Marketing Campaign Effectiveness

Wed Jan 08 2020

by John Hill

Business development often gets "stuck" because we can't develop resources fast enough. Marketing is the art of communicating the value of products or services to customers and potential customers. The marketing process is often a bottle-neck in business development, as we fail to find and persuade sufficient people of the value of our offerings.

The Marketing Funnel: a misleading metaphor

The marketing funnel is a classic visual tool for communicating the stages in the customer journey from unaware individual, to loyal customer - or even to becoming a promoter of our product. A simple funnel might have five stages through which potential customers (our market) will hopefully transition:

  1. Unaware

  2. Aware

  3. Consideration

  4. Conversion

  5. Loyal

Screenshot 2019-12-09 at 16.32.22

The funnel analogy, while a useful visual aid is actually a misleading metaphor. Unlike a physical funnel, in which gravity acts only to pull things through the funnel, in marketing, prospects are also able to transition back "up the funnel" - the wrong way!

A better way?

Quantitative models of marketing effectiveness are tricky to build with traditional tools like spreadsheets. But stock-flow simulation models are a great tool for understanding the complex dynamics at work, and experimenting with model assumptions and inputs to reveal more effective campaign strategies.

Screenshot 2019-12-09 at 16.18.18

We can think of each of our five funnel stages as being a stock quantity: number of unaware potential customers, or number of loyal customers. Individuals flow into, and out of, these stocks through time as our marketing campaigns reach them, and help them to transition towards becoming loyal customers. An effective marketing campaign efficiently converts unware potential customers into loyal, or promoting, customers.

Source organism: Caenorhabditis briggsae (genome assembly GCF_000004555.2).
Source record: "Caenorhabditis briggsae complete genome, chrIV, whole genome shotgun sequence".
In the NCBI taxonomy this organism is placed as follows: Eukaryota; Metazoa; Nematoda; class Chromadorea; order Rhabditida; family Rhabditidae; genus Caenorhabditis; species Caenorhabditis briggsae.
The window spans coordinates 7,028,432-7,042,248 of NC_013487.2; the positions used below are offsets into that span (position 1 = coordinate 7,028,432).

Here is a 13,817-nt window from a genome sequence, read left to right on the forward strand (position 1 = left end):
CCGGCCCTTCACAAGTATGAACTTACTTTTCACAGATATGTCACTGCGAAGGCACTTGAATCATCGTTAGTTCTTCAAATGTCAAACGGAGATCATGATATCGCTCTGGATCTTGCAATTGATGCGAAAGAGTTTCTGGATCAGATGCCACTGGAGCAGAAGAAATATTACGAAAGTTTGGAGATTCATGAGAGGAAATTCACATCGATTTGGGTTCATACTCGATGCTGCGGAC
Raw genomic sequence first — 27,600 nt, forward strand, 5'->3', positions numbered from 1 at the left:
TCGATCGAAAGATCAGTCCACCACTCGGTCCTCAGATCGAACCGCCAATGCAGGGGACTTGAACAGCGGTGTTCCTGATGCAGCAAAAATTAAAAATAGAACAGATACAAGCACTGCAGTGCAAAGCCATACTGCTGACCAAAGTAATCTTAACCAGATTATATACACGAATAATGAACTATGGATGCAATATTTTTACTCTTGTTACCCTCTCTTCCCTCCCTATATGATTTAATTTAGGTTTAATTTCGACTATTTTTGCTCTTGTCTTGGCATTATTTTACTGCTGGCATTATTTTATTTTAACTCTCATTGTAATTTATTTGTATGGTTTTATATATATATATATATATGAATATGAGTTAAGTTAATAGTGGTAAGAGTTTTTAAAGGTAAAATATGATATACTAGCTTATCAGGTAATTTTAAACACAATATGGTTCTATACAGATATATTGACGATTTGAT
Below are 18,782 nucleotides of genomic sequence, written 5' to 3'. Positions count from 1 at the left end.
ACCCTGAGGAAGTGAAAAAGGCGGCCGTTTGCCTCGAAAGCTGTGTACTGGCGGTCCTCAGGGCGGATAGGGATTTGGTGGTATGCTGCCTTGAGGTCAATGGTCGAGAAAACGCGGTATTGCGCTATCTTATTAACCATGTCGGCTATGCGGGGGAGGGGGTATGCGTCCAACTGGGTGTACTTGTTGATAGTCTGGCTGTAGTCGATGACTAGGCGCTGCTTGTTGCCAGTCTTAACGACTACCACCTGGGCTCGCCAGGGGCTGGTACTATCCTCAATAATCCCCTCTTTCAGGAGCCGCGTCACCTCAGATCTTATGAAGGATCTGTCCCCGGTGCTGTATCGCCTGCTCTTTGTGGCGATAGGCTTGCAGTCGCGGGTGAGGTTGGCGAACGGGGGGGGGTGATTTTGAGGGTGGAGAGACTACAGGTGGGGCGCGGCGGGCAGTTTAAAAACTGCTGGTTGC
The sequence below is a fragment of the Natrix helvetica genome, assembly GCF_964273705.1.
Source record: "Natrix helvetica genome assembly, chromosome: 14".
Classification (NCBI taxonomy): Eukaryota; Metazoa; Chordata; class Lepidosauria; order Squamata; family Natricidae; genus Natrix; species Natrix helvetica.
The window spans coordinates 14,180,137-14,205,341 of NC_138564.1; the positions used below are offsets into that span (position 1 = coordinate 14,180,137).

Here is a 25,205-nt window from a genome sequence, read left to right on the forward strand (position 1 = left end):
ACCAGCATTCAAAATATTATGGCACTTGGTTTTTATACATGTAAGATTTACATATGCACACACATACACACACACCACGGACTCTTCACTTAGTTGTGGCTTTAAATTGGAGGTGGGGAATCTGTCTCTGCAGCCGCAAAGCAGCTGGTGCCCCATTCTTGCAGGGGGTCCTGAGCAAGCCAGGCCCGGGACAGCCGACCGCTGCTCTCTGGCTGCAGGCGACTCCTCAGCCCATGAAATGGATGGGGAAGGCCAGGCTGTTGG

Setting up the Model

We can set up a generic pipeline structure in Sheetless with the five Stock values for each pipeline stage (it would be trivial to add a sixth for promoting customers) and the corresponding flows of individuals into and out of these stocks in each time period. In the model example here, we simulate the development of potential customers for a product which is new-to-market over a 3 year (36 month) period.

The model structure quickly reveals the key drivers of marketing performance - the flows at each stage. In this demonstration model, these flows are crudely modeled with simple assumptions, but these assumptions could be replaced with better ones based on historical data, or peer analysis. Note that you can change any of the values in the model, or adjust the length of the simulation period to conduct "policy experiments" on this model.

Optimise Marketing Campaigns

Given a well-calibrated simulation model, we can quickly identify the optimal marketing mix across the five stages, cutting marketing costs, and increasing campaign effectiveness. The underlying model structure is generic, and underpins many real-world business process, including funnels and pipeline progression. You are also free to modify the model structure, for example by adding or removing stages to reflect the nuances of different products or customer segments.

You can get started with this model template here and register for a free account to save any changes you make.